Open water swimmers and triathletes occasionally talk about being scared of sharks and the pain of jellyfish stings.
But, in reality, shark encounters are quite rare and jellyfish stings are mostly avoided by most swimmers on most occasions in the ocean.
But what really startles us in the open water is running into floating plastic bags.
Whether we are swimming along at a good pace with an elevated heart rate or more leisurely and just enjoying the open water, when we smack into a floating plastic bag, our heart seems to skip a beat. That moment when our hand is engulfed in the plastic bag, we instinctively stop and jerk our head up. Seemingly coming out of nowhere, swimming into a plastic bag can literally scare us, albeit momentarily.
If the experience in England is any indicator, then these unanticipated plastic bag encounters may be reduced along the California coast in the future.
When a 5p charge for plastic bags was introduced in England in 2015, the use of plastic bags significantly decreased (83%) in England. Wales saw a 75% drop in plastic bags after a fee was introduced in 2011; Northern Ireland saw a 71% drop in 2013; Scotland saw an 80% drop in 2014.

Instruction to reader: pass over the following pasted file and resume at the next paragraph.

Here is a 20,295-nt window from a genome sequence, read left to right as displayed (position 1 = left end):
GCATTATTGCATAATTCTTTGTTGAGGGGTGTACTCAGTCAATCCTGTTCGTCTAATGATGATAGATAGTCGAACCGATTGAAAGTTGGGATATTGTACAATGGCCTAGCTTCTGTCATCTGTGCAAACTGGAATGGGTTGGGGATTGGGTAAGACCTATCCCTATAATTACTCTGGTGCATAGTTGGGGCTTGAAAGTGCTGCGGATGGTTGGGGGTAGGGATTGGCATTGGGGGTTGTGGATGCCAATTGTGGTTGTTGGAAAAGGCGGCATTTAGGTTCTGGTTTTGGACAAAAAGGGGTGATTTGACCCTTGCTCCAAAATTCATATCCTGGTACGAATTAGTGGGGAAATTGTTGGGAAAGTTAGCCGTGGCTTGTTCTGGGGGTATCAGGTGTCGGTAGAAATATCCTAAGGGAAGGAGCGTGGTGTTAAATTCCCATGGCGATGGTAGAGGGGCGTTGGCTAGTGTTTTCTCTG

While many eyes are on the Trump versus Hillary presidential race in America on the November ballot this year, the State of California has two proposed measures that could, if they are passed by the citizens of California, could directly lead to a decrease in plastic bag usage and littering across the state and along its coastal shores.
Measure 65 regarding carryout bags.
The proposed initiative statute states, “Redirects money collected by grocery and certain other retail stores through mandated sale of carryout bags. Requires stores to deposit bag sale proceeds into a special fund to support specified environmental projects. Fiscal impact: Potential state revenue of several tens of millions of dollars annually under certain circumstances, with the monies used to support certain environmental programs.”
Measure 67 regarding ban on single-use plastic bags.
The proposed referendum states, “A ‘Yes’ vote approves, and a ‘No’ vote rejectsk a statute that prohibits grocery and other stores from providing customers single-use plastic or paper carryout bags but permits sale of recycled paper bags and reusable bags. Fiscal impact: Relatively small fiscal efforts on state and local governments, including a minor increase in state administrative costs and possible minor local government savings from reduced litter and waste management costs.”
Copyright © 2016 by World Open Water Swimming Association